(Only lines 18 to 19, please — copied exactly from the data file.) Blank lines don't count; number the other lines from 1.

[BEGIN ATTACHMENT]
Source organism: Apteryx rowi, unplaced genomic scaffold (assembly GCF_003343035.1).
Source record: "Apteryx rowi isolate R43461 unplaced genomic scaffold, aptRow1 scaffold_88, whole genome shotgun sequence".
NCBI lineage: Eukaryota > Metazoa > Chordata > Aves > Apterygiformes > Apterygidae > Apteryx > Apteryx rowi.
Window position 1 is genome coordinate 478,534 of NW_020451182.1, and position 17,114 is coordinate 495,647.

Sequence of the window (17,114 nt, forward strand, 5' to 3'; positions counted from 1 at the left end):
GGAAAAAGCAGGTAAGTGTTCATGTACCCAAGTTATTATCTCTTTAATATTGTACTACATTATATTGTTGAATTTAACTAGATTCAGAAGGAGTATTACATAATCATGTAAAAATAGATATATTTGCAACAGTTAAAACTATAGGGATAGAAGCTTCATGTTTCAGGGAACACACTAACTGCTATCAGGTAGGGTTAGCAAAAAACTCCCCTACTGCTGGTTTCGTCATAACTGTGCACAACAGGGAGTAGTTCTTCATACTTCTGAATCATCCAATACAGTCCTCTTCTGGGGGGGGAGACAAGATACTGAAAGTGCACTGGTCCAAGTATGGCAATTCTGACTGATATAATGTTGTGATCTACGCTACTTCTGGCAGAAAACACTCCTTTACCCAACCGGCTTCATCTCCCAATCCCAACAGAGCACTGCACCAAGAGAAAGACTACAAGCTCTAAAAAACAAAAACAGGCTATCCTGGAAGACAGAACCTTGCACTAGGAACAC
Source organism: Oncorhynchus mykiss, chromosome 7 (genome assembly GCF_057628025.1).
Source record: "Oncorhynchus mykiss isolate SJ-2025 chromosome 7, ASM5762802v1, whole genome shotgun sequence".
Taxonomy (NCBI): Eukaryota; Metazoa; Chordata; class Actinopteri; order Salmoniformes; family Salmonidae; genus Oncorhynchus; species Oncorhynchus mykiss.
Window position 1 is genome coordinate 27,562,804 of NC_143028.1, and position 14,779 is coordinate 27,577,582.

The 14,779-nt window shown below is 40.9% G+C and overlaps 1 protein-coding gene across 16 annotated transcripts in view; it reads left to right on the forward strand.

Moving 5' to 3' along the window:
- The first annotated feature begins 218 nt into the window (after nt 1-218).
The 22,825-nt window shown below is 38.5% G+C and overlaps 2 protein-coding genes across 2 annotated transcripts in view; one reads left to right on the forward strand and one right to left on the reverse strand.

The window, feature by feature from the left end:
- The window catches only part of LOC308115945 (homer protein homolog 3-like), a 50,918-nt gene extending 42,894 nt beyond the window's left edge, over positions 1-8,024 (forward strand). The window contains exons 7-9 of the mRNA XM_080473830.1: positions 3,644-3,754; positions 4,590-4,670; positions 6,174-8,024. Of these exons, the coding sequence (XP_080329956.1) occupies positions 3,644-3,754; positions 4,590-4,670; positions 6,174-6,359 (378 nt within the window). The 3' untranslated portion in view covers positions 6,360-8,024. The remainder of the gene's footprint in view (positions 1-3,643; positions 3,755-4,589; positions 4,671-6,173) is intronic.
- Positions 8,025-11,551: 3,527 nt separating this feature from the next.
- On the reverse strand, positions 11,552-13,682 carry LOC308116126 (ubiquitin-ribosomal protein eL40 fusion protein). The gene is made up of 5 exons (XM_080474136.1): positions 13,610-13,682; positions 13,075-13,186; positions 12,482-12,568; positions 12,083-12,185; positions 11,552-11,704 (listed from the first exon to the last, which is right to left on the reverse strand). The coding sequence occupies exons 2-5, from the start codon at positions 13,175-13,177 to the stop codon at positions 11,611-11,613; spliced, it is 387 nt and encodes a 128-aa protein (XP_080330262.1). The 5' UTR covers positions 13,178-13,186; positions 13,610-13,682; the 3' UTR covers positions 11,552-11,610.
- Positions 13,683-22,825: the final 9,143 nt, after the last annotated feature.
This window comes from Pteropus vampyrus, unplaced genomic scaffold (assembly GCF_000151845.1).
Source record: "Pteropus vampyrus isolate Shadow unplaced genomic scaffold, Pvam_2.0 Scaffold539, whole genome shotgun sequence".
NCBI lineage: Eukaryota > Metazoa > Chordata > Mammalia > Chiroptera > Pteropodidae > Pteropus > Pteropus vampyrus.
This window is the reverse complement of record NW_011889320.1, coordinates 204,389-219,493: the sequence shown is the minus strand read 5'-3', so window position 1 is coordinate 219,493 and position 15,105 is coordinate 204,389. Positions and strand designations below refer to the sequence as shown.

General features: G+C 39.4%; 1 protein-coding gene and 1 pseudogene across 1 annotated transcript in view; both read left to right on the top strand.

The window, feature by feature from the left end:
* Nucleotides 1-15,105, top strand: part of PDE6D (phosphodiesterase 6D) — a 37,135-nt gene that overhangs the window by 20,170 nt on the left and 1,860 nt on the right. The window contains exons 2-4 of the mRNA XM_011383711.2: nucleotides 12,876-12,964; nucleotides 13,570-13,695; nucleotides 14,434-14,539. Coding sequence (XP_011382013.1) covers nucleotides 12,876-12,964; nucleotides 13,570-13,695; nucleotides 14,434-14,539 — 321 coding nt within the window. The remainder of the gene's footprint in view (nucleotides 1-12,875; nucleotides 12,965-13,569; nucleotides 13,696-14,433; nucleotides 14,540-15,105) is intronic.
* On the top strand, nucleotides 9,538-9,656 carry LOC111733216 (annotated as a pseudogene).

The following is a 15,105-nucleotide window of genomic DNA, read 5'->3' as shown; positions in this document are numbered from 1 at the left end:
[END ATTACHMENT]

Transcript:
- On the reverse strand, positions 11,552-13,682 carry LOC308116126 (ubiquitin-ribosomal protein eL40 fusion protein). The gene is made up of 5 exons (XM_080474136.1): positions 13,610-13,682; positions 13,075-13,186; positions 12,482-12,568; positions 12,083-12,185; positions 11,552-11,704 (listed from the first exon to the last, which is right to left on the reverse strand). The coding sequence occupies exons 2-5, from the start codon at positions 13,175-13,177 to the stop codon at positions 11,611-11,613; spliced, it is 387 nt and encodes a 128-aa protein (XP_080330262.1). The 5' UTR covers positions 13,178-13,186; positions 13,610-13,682; the 3' UTR covers positions 11,552-11,610.
- Positions 13,683-22,825: the final 9,143 nt, after the last annotated feature.